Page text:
Wednesday, January 27, 2010

Tools: Clamps B1A$$

You cannot have enough clamps.  If you didn't hear that, I'll say YOU CAN NEVER HAVE ENOUGH CLAMPS!  Just when you think you have enough, buy some more and then ask for some for Christmas.  Then you will have 25% of the clamps you need.  Repeat the process.

Clamps don't have to be expensive.  These medium size spring clamps come in boxes of 12 and can be had for less that $20.  They are perfect for holding boards in place and for building spline roadbed.

This QuikKlamp bar clamp is much more expensive and comes in a wide variety of sizes.  I have some smaller than an HO locomotive.  They are easy to use and fasten quickly, which comes in handy.  Put this one on your Christmas list.

At the hobby bench I use much smaller varieites of the same thing.  These are vice-grips which make for strong and very adjustable gripping.  The are about 5 inches long.

Vice grips come in all kinds of shapes and sizes.  I use these for metalwork.

Hemostats are the smallest of the clamps.  These also come in many different sizes and clamping strengths, so I have quite a few varieties.

My big shop clamps are kept in a large plastic tote bin with a cover.  They include bar clamps, pipe clamps, spring clamps (metal and plastic), C-clamps, angle clamps and more.  Make it a practice to pick up a clamp everytime you go to the hardware store and you'll have a good collection in no time.

Monday, January 25, 2010

Track Laying Tools Videos

Hey, here are some really cool tool videos by Tim Warris...

Thursday, January 14, 2010

Quick! Grab the Bastard! - Common Types of Files for Modelers Part 1

From my articles in Sn3 Modeling Guide...

Welcome to the first installment of Tools of the Trade! My goal is to further our knowledge of model building tools and techniques while helping the model railroader develop his skills. It also gives me a very good reason for continuing to buy the latest tools at the local hobby shop. A tool is any device that enables the accomplishment of a job or task. This can be a hammer, screwdriver, jig (now called a positioning device by the politically correct), camera or even a pen used for taking notes. With that said, let’s jump right in and get our hands dirty.

The file is one of those items that I consider a mandatory modeling tool. For the beginner it is one of the first tools that really requires the mastering of proper techniques. For the seasoned model builder it is one of a wide variety of types and styles of metal (and plastic) shaping tools used for construction and finishing purposes. There are many types of files in the world and my tool box has quite a collection.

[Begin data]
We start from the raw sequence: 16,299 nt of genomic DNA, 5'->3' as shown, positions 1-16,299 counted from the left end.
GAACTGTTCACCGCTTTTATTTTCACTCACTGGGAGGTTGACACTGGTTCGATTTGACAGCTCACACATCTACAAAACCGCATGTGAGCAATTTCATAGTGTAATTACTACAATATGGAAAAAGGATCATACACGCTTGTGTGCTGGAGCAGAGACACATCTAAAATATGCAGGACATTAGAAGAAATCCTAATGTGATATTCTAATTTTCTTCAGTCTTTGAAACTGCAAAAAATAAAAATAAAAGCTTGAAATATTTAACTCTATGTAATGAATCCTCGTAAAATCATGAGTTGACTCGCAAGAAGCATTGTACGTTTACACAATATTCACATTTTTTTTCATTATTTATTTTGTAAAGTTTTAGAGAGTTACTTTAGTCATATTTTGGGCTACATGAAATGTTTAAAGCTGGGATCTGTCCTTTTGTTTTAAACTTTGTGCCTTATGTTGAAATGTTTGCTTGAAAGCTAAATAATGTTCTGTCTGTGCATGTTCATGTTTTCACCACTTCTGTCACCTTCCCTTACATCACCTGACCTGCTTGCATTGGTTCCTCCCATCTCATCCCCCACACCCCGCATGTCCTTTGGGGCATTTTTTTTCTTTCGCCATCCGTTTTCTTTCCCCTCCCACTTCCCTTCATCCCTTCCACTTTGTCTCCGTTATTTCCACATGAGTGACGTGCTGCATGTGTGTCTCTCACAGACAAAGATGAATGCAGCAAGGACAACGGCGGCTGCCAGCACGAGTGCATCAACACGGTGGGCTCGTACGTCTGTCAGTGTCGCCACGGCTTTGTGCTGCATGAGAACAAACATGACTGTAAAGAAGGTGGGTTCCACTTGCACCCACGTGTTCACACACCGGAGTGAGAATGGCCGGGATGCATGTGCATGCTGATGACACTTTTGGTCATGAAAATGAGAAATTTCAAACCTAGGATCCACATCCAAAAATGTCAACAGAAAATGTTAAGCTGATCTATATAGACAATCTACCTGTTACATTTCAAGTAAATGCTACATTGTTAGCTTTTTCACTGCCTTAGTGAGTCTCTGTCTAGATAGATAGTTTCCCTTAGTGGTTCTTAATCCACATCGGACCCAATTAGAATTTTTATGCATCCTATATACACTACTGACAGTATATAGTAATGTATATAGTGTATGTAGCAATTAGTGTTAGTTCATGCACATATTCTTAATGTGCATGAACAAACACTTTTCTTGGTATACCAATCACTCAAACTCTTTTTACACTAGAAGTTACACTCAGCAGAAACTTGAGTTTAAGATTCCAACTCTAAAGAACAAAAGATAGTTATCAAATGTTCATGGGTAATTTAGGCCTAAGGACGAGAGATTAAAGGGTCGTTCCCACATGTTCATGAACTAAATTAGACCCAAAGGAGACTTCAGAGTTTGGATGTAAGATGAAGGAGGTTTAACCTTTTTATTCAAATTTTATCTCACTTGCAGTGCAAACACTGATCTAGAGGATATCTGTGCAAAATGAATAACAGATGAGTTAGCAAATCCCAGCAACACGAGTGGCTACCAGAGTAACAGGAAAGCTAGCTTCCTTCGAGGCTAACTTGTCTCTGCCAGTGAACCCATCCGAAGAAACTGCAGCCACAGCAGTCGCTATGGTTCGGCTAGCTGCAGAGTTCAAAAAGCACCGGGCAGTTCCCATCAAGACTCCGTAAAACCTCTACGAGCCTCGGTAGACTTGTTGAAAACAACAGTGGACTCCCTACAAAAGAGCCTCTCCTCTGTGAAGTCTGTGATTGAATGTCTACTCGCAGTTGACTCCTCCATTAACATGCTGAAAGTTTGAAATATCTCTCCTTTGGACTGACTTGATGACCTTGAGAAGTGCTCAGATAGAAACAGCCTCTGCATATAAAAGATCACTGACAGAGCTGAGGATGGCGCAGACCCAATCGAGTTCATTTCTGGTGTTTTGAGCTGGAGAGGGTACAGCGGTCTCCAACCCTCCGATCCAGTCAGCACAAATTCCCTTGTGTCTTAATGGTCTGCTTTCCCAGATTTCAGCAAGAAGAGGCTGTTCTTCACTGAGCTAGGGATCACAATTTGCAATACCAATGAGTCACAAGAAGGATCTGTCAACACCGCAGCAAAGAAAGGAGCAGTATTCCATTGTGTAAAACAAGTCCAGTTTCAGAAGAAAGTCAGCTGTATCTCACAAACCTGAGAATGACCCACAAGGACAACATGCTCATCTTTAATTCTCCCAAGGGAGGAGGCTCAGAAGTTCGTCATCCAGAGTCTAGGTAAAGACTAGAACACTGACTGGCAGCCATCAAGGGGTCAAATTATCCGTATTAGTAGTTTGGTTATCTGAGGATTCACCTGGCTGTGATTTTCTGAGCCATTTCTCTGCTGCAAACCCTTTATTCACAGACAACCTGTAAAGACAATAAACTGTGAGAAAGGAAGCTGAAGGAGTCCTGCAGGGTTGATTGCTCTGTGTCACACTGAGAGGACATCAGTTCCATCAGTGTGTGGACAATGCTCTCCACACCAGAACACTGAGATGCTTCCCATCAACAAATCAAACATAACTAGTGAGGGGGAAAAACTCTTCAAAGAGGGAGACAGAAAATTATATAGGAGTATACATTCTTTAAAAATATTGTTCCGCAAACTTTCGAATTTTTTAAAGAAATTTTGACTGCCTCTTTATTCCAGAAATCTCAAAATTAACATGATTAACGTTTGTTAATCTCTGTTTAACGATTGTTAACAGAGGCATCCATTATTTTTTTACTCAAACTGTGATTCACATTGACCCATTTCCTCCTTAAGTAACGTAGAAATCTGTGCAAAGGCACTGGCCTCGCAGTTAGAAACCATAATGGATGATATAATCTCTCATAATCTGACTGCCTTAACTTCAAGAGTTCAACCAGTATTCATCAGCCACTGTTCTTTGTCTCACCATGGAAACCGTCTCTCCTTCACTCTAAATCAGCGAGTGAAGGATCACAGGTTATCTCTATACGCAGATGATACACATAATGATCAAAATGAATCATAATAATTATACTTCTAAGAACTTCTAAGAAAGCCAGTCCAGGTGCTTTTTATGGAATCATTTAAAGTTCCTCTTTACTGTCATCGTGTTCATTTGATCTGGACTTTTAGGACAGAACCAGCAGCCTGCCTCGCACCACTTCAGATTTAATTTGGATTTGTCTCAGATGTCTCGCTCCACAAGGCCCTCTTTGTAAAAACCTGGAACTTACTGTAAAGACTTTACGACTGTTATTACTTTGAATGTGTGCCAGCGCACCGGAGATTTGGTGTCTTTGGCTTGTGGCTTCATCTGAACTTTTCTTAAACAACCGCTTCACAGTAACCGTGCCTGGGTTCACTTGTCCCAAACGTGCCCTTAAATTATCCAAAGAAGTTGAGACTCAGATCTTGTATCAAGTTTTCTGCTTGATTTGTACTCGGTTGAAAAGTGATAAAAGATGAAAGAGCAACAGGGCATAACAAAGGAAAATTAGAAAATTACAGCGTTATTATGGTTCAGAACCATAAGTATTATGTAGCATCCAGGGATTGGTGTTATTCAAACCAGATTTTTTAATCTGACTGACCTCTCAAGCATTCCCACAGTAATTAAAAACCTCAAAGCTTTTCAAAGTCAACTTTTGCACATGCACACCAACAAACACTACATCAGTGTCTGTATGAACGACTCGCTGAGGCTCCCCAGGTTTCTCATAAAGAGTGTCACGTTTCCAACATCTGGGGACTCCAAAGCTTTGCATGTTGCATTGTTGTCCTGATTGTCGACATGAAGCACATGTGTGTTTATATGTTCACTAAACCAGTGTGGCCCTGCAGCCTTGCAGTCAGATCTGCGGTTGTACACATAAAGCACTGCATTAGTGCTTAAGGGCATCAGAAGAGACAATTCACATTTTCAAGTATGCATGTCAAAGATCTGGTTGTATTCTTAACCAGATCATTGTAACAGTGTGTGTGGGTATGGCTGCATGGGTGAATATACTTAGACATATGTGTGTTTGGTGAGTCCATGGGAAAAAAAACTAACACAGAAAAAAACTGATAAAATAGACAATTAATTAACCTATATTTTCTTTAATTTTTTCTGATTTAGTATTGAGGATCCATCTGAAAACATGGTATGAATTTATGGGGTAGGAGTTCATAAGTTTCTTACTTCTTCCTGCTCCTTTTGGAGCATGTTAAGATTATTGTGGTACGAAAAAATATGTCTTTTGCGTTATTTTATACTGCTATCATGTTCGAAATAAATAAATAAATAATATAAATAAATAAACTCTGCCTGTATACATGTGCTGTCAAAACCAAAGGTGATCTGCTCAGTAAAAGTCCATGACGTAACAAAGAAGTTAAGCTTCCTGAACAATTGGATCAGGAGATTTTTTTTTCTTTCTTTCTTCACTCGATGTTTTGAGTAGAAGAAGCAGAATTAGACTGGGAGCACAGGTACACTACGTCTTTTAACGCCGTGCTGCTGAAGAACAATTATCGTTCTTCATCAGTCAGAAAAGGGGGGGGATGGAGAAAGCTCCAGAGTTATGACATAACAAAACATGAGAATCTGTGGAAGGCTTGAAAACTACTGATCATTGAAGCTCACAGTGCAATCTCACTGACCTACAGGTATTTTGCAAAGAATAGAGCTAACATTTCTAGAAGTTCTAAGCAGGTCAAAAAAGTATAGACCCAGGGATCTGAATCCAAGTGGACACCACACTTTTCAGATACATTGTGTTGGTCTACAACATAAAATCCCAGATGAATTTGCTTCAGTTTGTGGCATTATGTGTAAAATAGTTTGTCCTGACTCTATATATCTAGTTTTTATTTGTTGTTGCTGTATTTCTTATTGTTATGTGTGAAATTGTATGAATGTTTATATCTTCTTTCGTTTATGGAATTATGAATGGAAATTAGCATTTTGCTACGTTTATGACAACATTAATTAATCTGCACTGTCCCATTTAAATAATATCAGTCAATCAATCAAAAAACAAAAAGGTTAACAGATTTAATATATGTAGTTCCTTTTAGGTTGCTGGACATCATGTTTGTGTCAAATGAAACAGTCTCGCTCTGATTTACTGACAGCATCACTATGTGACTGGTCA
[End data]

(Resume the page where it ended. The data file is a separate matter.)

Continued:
The basic parts of a file are as follows:

The file has an arrangement of cutting teeth or grooves along the face. There are three basic groove patterns; single cut, double cut, curved cut and rasp cut. Single cut files have one row of parallel grooves and are used for finishing work under light pressure during the stroke. Double cut files have two rows of grooves, one at about 45 degrees and another groove at about 75 degrees. This type of file is used for rapid removal of metal and for rough finishing, usually under heavy pressure. The curved cut file is a dual-purpose tool allowing for coarse shaping using the middle of the face, or for smooth finishing by using the sides of the face. The rasp cut has raised burrs and is usually used on softer materials such as wood or plastic to remove large quantities of the surface rapidly.

Files are rated by the number of teeth per inch on the face, which we call the “coarseness.” There are two types of coarseness ratings; American and Swiss Pattern. In the American rating system you have four types; coarse (the fewest teeth per inch with the most bite), bastard, second and smooth (which has the most teeth per inch and gives a finer finish). In the Swiss Pattern system you have 00 (the most coarse), 0, 1, 2, 3, 4 and 6 (the finest).

In model railroading we generally use six different classes of files. Mill files are used for sharpening tools and for general filing. They are usually single cut and slightly tapered in width, possibly being the most common of the files. Machinist’s files are designed for metal cutting and are almost always double-cut. They can be any shape over the length and are used for brass and other hobby metals. Curved tooth files can be firm or flexible and can be mounted like a hacksaw for filing corners and unusual shapes. Rasp files are used on wood and foam, such as a Surfoam tool. These hungry files take large bites and remove material very quickly, especially on foam scenery. Riffler files are smaller, specialty files that have a smooth handle and a curved filing tip. They are designed for die work and are a handy for filing in tight places. The most common file class for model railroaders is the needle file or jeweler’s file. These are simply smaller renditions of the previous classes of files. While diamond “files” are also a common item in most toolboxes, I don’t consider them a file so much as I consider them a sanding tool.